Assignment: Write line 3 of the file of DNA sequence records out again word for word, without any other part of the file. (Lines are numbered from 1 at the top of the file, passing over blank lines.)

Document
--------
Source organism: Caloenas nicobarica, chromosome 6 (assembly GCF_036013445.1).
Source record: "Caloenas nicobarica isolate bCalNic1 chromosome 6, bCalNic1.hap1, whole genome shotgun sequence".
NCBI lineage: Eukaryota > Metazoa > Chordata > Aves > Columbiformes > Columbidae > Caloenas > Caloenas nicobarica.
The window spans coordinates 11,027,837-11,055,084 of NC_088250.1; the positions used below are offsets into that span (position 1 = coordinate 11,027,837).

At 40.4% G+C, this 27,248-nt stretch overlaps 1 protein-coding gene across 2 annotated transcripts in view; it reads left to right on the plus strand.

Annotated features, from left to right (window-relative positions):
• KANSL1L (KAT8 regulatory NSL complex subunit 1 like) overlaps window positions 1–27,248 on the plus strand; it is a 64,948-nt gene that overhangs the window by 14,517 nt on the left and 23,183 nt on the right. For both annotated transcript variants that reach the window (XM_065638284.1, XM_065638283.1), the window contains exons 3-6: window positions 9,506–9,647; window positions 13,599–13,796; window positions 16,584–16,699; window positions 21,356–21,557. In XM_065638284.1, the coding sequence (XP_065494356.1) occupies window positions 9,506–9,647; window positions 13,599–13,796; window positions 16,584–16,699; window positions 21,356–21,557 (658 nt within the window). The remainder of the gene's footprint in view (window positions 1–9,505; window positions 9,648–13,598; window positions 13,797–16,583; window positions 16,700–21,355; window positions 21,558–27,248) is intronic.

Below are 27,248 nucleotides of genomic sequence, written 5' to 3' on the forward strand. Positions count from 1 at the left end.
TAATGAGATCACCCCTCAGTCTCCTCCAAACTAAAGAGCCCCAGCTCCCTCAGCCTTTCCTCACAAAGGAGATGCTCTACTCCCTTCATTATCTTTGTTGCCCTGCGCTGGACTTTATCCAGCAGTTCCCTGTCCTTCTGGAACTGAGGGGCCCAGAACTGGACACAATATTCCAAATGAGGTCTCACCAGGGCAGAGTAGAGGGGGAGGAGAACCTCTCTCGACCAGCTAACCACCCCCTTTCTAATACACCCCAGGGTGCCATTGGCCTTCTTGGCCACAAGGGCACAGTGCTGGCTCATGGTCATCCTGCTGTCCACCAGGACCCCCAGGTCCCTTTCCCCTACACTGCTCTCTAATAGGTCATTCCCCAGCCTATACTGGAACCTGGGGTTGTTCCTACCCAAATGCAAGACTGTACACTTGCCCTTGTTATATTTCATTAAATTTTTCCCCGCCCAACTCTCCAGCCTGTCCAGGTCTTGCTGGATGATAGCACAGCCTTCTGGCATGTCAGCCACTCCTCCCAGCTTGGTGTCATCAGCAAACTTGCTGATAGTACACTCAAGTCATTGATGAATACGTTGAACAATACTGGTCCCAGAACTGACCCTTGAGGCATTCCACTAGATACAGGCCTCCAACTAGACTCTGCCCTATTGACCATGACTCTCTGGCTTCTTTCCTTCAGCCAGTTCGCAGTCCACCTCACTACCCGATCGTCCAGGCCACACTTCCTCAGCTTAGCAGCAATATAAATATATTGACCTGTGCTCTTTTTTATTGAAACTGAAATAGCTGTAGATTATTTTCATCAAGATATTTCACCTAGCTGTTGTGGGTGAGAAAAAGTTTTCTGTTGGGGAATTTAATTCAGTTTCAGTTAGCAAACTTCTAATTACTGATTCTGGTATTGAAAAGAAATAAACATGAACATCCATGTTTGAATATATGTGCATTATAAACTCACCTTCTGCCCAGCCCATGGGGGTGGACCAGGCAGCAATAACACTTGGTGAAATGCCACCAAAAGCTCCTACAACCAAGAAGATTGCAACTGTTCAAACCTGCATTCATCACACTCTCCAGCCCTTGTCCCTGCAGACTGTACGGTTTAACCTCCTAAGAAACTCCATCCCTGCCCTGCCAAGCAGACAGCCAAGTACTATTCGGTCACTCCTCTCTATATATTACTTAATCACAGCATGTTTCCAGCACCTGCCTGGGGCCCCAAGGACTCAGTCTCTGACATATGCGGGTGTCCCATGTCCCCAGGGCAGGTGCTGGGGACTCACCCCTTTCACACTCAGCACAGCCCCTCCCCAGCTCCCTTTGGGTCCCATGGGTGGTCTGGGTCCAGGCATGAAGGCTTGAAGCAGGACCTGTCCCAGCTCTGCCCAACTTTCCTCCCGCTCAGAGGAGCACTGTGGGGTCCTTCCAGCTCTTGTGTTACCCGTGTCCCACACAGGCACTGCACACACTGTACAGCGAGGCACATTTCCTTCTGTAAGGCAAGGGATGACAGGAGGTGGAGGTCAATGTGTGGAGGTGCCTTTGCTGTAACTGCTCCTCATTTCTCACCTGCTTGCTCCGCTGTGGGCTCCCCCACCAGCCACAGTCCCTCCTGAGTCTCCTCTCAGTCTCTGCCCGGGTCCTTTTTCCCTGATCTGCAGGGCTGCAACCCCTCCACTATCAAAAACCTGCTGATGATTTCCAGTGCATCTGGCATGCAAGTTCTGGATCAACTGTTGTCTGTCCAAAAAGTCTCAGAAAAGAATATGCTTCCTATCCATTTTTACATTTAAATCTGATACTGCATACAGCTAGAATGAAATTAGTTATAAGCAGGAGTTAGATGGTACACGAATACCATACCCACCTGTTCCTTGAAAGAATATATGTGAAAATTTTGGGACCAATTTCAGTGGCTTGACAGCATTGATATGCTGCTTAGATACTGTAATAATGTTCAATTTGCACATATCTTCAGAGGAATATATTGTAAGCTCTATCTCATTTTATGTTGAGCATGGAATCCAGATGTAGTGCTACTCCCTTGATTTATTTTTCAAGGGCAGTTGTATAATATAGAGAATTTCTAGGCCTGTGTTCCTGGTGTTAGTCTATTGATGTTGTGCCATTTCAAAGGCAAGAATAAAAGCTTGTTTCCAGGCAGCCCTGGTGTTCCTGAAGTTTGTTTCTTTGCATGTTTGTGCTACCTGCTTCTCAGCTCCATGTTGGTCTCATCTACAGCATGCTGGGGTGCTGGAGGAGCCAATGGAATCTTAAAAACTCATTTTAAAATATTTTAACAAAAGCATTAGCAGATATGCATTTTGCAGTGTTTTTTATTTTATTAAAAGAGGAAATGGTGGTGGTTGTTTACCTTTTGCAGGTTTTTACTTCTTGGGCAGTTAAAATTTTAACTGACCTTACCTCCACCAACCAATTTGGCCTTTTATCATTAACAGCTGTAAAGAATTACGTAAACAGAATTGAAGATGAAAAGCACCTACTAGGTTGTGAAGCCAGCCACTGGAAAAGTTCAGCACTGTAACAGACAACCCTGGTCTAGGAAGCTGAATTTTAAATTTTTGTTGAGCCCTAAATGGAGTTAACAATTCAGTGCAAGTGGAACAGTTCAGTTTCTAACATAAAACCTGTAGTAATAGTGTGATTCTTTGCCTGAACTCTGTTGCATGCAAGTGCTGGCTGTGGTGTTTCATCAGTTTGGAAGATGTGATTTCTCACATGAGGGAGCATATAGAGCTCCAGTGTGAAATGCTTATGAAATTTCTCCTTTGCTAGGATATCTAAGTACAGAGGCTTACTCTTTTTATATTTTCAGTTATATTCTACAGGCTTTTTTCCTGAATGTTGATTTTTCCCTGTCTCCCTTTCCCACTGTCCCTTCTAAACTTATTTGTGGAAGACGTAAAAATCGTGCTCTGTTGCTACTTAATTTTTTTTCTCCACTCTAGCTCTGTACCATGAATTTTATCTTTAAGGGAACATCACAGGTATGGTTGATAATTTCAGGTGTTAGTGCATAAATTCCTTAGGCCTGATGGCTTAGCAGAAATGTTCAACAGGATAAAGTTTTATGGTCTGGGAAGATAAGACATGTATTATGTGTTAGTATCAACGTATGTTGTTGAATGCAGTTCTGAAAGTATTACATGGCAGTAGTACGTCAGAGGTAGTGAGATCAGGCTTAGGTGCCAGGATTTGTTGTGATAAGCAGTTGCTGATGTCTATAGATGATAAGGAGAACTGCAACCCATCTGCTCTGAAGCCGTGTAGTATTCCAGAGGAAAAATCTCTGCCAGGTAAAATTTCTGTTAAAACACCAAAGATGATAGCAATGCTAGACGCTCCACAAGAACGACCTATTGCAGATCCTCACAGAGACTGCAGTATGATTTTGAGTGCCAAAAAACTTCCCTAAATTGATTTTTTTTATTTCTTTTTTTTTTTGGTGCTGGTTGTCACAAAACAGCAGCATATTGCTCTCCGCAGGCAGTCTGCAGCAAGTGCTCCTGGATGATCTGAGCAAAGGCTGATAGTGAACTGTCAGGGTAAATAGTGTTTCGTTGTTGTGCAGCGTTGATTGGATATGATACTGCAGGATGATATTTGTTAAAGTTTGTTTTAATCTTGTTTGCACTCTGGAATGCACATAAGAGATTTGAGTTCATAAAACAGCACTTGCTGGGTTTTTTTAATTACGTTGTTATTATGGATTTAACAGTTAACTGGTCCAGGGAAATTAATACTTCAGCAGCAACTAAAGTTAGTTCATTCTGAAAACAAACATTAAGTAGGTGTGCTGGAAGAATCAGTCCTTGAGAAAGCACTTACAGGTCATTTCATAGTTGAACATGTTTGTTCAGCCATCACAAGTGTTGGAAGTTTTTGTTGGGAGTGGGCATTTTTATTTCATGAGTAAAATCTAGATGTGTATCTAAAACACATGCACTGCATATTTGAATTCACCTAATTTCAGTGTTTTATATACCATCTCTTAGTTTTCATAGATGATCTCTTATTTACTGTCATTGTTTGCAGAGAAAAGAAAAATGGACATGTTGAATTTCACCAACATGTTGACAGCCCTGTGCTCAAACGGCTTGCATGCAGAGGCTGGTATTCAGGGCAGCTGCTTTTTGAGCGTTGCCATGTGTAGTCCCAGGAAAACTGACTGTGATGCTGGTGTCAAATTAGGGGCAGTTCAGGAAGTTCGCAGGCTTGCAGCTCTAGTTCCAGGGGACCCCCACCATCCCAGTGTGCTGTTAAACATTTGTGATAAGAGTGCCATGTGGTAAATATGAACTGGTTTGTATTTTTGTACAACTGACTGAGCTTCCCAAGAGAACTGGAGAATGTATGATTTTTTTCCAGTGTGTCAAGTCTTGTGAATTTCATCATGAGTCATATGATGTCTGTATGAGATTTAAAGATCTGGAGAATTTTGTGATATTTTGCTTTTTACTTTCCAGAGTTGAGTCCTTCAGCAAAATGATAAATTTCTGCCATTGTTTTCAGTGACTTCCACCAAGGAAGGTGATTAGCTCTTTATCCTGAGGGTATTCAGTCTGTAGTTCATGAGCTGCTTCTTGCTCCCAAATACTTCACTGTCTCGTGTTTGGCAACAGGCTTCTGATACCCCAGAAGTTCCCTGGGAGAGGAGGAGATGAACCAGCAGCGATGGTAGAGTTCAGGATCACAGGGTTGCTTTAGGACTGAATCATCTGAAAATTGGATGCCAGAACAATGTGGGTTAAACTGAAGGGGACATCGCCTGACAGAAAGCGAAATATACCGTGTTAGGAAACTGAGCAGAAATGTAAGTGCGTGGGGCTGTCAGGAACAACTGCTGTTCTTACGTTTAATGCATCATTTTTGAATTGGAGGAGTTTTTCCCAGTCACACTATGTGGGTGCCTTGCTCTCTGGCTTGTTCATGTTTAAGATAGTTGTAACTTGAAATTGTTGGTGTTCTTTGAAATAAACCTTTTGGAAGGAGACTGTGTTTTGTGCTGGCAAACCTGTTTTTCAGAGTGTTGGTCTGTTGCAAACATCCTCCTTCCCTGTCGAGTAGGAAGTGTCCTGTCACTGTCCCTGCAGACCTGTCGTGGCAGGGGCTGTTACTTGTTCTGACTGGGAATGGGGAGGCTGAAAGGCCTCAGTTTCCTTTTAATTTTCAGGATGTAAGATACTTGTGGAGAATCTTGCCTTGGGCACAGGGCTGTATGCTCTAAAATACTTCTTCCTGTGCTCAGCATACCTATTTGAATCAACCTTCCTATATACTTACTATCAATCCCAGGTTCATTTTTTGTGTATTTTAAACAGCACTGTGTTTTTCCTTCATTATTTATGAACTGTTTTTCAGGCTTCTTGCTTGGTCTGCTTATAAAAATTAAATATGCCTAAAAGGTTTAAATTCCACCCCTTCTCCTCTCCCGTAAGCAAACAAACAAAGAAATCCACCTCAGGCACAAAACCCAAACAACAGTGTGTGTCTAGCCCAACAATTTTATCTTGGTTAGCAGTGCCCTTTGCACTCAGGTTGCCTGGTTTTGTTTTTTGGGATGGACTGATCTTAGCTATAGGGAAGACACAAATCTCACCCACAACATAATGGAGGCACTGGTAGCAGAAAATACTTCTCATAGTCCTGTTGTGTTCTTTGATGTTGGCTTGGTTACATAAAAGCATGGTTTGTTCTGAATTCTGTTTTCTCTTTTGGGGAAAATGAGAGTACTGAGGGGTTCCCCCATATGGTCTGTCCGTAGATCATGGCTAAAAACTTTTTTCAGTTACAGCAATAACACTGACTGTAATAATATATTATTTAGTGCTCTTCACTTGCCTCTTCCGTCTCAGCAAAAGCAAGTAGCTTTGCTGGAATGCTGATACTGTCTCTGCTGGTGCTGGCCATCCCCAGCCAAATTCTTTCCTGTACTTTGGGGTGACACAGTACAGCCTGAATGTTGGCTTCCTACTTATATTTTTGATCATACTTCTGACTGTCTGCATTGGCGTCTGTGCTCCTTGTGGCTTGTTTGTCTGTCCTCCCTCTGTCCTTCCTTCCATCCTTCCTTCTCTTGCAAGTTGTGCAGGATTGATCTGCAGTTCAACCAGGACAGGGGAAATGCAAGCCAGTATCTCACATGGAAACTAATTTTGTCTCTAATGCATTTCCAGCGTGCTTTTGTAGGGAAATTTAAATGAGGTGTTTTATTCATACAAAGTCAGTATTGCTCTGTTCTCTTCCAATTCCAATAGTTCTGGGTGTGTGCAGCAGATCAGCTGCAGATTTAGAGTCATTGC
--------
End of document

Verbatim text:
NCBI lineage: Eukaryota > Metazoa > Chordata > Aves > Columbiformes > Columbidae > Caloenas > Caloenas nicobarica.